NEW YORK — The relentless snow and ice storms this winter have led to the highest number of flight cancellations in more than 25 years, according to an analysis by the Associated Press.
U.S. airlines have canceled more than 75,000 domestic flights since Dec. 1, including more than 14,000 this week. That's 5.5 percent of the 1.37 million flights scheduled during that period, according to calculations based on information provided by flight tracking site FlightAware.
It's the highest total number and highest percent of cancellations since at least the winter of 1987-1988, when the Department of Transportation first started collecting cancellation data.
"This year is off to a brutal start for airlines and travelers," said FlightAware CEO Daniel Baker. "Not only is each storm causing tens of thousands of cancellations, but there's been a lot of them."
Mother Nature isn't entirely to blame. Cost-cutting measures and new government regulations have made airlines more likely to cancel flights and leave fliers scrambling to reach their destinations.
Making things worse for travelers this winter, airlines have been cutting unprofitable flights and packing more passengers into planes. That's been great for their bottom line but has created a nightmare for passengers whose flights are canceled due to a storm. Other planes are too full to easily accommodate the stranded travelers. Many must wait days to secure a seat on another flight.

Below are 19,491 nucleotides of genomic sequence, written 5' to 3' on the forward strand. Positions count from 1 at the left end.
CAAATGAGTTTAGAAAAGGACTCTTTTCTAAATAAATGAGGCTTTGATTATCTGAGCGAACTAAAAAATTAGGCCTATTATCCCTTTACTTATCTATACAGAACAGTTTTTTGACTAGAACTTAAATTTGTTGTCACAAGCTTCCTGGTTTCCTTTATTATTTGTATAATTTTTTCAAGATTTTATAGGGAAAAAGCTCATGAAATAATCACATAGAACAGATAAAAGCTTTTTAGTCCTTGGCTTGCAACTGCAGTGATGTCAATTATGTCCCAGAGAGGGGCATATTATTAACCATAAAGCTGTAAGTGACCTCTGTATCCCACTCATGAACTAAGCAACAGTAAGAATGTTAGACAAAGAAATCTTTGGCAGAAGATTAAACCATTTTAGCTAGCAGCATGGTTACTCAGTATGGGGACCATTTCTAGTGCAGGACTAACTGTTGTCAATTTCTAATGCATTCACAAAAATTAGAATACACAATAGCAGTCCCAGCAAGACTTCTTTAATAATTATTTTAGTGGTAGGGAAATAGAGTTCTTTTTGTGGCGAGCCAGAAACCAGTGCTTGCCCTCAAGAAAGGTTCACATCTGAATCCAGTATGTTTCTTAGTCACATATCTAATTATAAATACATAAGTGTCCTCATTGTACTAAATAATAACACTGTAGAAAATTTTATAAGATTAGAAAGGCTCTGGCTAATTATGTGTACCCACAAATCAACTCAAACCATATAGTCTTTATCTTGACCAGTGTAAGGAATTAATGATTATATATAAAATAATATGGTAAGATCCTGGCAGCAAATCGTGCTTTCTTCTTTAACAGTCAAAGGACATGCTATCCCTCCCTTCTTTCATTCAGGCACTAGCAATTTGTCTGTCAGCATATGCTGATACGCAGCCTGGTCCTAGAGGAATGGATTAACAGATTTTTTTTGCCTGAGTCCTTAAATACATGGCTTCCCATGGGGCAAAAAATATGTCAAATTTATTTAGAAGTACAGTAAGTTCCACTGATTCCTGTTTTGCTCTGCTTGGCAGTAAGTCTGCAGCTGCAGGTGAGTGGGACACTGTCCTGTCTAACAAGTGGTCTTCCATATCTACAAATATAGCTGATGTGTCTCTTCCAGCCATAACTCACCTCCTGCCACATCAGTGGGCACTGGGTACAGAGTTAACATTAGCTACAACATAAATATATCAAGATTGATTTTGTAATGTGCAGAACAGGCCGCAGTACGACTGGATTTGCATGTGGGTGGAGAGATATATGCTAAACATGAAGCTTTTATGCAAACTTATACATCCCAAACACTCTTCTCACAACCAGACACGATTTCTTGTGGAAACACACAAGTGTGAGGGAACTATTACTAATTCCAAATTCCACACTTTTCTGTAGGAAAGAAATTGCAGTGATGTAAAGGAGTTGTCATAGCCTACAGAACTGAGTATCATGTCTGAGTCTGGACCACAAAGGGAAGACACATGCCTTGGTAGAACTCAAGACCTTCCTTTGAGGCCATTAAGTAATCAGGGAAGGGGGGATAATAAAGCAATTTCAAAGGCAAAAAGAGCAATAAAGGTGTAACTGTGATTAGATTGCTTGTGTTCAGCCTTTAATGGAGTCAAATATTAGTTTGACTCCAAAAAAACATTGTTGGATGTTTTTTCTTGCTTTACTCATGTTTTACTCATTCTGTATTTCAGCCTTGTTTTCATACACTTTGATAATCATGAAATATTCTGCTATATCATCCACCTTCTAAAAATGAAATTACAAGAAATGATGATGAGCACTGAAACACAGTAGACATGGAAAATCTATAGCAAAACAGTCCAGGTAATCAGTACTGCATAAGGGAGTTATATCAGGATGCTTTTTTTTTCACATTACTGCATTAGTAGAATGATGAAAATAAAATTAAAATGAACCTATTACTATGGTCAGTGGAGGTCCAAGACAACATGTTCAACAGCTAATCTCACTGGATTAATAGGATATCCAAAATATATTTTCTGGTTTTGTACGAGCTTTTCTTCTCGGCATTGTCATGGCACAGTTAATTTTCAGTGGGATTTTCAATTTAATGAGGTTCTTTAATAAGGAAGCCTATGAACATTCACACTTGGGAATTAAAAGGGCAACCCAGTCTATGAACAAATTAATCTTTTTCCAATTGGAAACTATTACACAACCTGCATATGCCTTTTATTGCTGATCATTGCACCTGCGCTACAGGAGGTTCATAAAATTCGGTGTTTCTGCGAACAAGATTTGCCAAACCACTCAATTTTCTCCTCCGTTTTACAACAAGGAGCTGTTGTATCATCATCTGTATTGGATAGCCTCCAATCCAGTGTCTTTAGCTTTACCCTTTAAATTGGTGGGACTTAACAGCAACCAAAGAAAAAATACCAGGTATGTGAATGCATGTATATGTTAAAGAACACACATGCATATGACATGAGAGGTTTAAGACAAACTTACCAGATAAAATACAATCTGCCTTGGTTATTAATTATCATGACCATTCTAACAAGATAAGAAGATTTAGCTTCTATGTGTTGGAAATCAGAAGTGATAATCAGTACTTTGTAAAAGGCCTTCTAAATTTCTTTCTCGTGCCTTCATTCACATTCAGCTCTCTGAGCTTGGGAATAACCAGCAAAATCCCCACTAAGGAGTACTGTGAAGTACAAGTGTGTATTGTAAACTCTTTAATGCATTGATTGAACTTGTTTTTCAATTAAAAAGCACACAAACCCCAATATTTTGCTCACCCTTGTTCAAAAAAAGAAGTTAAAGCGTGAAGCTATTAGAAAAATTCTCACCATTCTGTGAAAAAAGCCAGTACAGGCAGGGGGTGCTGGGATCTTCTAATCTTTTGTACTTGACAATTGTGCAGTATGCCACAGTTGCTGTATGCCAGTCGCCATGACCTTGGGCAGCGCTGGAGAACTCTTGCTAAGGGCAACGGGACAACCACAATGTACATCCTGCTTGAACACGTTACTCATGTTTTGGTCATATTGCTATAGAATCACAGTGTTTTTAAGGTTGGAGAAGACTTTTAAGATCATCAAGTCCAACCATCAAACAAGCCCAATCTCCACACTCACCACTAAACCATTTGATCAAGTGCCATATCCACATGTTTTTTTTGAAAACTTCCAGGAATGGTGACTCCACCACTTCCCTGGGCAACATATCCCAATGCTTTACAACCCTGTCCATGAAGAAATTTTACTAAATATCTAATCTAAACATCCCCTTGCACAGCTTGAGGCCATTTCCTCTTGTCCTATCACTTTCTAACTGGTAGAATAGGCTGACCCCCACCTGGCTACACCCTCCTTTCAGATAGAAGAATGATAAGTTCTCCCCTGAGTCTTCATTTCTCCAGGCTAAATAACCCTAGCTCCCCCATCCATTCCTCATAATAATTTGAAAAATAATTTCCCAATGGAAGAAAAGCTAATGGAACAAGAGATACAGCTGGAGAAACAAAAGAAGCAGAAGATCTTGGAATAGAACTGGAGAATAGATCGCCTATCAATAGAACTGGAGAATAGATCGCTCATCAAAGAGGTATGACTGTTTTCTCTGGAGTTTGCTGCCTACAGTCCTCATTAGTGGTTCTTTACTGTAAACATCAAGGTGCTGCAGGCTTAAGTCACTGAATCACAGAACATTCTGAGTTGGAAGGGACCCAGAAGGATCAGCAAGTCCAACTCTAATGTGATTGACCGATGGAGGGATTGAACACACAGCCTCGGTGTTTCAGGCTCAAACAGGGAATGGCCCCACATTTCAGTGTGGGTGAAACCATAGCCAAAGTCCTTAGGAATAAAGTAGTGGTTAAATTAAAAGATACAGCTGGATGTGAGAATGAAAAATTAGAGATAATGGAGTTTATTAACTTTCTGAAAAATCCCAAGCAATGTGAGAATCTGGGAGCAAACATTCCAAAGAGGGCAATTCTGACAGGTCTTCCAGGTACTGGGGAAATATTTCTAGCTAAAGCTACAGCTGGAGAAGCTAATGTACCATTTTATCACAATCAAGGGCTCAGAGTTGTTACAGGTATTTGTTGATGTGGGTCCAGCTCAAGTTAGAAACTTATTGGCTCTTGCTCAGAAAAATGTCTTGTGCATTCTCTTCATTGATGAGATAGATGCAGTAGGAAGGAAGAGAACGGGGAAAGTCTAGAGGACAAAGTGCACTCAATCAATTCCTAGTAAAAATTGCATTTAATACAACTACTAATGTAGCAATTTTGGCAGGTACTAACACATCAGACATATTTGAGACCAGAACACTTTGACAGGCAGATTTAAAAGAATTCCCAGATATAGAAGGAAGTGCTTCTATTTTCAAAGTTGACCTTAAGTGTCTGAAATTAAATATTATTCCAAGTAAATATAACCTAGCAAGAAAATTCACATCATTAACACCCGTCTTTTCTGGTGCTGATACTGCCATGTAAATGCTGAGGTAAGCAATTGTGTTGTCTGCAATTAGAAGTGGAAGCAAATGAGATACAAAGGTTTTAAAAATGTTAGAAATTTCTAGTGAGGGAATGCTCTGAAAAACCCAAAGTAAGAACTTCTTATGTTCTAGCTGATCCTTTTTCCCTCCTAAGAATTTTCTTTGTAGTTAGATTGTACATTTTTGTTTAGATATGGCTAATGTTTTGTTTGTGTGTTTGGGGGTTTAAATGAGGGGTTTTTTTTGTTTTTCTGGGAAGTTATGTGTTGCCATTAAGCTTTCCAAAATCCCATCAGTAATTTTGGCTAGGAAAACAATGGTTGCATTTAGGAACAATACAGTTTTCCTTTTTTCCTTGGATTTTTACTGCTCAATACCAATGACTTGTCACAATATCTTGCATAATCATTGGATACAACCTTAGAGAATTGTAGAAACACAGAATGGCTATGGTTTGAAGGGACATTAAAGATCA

Carol Cummings, 23, was trying to fly Thursday on United Airlines from the Washington, D.C., area to Los Angeles to visit a high school friend for the long holiday weekend. The flight was canceled and Cummings was automatically rebooked for a flight on Monday — the day she was supposed to return home. After two and a half hours on hold, United offered to move the trip to another weekend — for an extra $150 — or to refund her ticket.
"I am annoyed and surprised at the lack of customer concern I experienced," she said. Cummings is waiting for her refund.
Airlines are quicker to cancel flights these days, sometimes a day in advance of a storm. It's rarer to see planes parked at the edge of runways for hours, hoping for a break in the weather, or passengers sleeping on airport cots and cobbling together meals from vending machines.
The shift in strategy came in response to new government regulations, improvements to overall operations and because canceling quickly reduces expenses.
In May 2010, a new DOT rule took effect prohibiting airlines from keeping passengers on the tarmac for three hours or more. So, airlines now choose to cancel blocks of flights to avoid potential fines of up to $27,500 per passenger or $4.1 million for a typical plane holding 150 fliers.
Additionally, the government implemented a new rule at the start of January, increasing the amount of rest pilots need. That's made it harder to operate an irregular schedule, such as those seen after a storm. In order to have enough well-rested pilots, airlines cancel more flights.
"This is another behavior being forced upon them by government regulations," says Andrew Davis, an airline analyst at T. Rowe Price.
Not all of the cancellations are tied to regulations. Airlines have learned in recent years that while a large number of early cancelations might cause short-term pain, it helps them better reset after the weather clears.
But the sting isn't as bad as you might think.
Jim Corridore, an airline analyst with S&P Capital IQ, notes that United also saved millions in fuel and salaries by not having to fly the canceled flights. Some level of storm-related expenses is already built into airline budgets.
"We're not going to have this type of winter, every winter," Corridore says.